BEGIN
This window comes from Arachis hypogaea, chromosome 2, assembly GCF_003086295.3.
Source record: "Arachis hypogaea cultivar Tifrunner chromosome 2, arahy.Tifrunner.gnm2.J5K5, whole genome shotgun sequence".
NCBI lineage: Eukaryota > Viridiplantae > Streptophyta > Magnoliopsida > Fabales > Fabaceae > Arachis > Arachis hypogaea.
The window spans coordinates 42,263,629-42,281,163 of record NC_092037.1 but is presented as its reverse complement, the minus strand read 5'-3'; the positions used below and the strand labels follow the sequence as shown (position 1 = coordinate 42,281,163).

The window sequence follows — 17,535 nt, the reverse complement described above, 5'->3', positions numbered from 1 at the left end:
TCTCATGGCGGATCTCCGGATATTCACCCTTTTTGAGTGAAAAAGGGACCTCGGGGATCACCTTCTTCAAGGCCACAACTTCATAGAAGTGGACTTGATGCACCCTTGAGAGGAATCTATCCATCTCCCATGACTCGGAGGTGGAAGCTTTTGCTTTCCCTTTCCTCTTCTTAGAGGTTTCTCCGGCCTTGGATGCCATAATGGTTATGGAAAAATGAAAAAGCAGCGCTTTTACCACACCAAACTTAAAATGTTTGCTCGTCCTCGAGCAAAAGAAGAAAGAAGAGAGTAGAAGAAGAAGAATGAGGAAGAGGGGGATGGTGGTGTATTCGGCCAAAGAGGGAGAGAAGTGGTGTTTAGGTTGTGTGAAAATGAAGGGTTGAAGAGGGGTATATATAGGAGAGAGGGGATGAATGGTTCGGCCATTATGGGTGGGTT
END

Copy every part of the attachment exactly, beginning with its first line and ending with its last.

This window comes from Arachis hypogaea, chromosome 2, assembly GCF_003086295.3.
Source record: "Arachis hypogaea cultivar Tifrunner chromosome 2, arahy.Tifrunner.gnm2.J5K5, whole genome shotgun sequence".
NCBI lineage: Eukaryota > Viridiplantae > Streptophyta > Magnoliopsida > Fabales > Fabaceae > Arachis > Arachis hypogaea.
The window spans coordinates 42,263,629-42,281,163 of record NC_092037.1 but is presented as its reverse complement, the minus strand read 5'-3'; the positions used below and the strand labels follow the sequence as shown (position 1 = coordinate 42,281,163).

The window sequence follows — 17,535 nt, the reverse complement described above, 5'->3', positions numbered from 1 at the left end:
TCTCATGGCGGATCTCCGGATATTCACCCTTTTTGAGTGAAAAAGGGACCTCGGGGATCACCTTCTTCAAGGCCACAACTTCATAGAAGTGGACTTGATGCACCCTTGAGAGGAATCTATCCATCTCCCATGACTCGGAGGTGGAAGCTTTTGCTTTCCCTTTCCTCTTCTTAGAGGTTTCTCCGGCCTTGGATGCCATAATGGTTATGGAAAAATGAAAAAGCAGCGCTTTTACCACACCAAACTTAAAATGTTTGCTCGTCCTCGAGCAAAAGAAGAAAGAAGAGAGTAGAAGAAGAAGAATGAGGAAGAGGGGGATGGTGGTGTATTCGGCCAAAGAGGGAGAGAAGTGGTGTTTAGGTTGTGTGAAAATGAAGGGTTGAAGAGGGGTATATATAGGAGAGAGGGGATGAATGGTTCGGCCATTATGGGTGGGTT